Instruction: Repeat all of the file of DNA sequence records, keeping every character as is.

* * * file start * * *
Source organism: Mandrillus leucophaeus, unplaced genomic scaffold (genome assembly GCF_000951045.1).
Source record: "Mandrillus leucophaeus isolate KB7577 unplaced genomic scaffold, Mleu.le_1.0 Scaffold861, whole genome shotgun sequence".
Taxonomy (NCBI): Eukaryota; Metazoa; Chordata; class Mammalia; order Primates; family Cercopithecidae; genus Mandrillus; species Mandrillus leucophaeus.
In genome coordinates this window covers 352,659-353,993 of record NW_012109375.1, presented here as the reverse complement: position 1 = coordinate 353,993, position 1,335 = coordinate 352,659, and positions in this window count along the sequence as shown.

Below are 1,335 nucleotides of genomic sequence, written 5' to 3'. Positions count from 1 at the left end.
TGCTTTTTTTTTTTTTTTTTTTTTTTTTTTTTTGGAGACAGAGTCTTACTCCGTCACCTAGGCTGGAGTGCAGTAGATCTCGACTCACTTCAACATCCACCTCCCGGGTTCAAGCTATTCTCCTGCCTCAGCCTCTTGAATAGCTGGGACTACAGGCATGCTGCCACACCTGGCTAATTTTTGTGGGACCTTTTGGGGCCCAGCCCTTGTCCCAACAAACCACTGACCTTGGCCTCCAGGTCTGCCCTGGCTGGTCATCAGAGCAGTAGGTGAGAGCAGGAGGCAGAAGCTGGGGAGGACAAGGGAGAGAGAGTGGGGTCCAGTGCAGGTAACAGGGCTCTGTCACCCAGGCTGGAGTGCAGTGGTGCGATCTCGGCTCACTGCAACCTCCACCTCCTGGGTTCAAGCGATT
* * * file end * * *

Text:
Source organism: Mandrillus leucophaeus, unplaced genomic scaffold (genome assembly GCF_000951045.1).
Source record: "Mandrillus leucophaeus isolate KB7577 unplaced genomic scaffold, Mleu.le_1.0 Scaffold861, whole genome shotgun sequence".
Taxonomy (NCBI): Eukaryota; Metazoa; Chordata; class Mammalia; order Primates; family Cercopithecidae; genus Mandrillus; species Mandrillus leucophaeus.
In genome coordinates this window covers 352,659-353,993 of record NW_012109375.1, presented here as the reverse complement: position 1 = coordinate 353,993, position 1,335 = coordinate 352,659, and positions in this window count along the sequence as shown.

Below are 1,335 nucleotides of genomic sequence, written 5' to 3'. Positions count from 1 at the left end.
TGCTTTTTTTTTTTTTTTTTTTTTTTTTTTTTTGGAGACAGAGTCTTACTCCGTCACCTAGGCTGGAGTGCAGTAGATCTCGACTCACTTCAACATCCACCTCCCGGGTTCAAGCTATTCTCCTGCCTCAGCCTCTTGAATAGCTGGGACTACAGGCATGCTGCCACACCTGGCTAATTTTTGTGGGACCTTTTGGGGCCCAGCCCTTGTCCCAACAAACCACTGACCTTGGCCTCCAGGTCTGCCCTGGCTGGTCATCAGAGCAGTAGGTGAGAGCAGGAGGCAGAAGCTGGGGAGGACAAGGGAGAGAGAGTGGGGTCCAGTGCAGGTAACAGGGCTCTGTCACCCAGGCTGGAGTGCAGTGGTGCGATCTCGGCTCACTGCAACCTCCACCTCCTGGGTTCAAGCGATT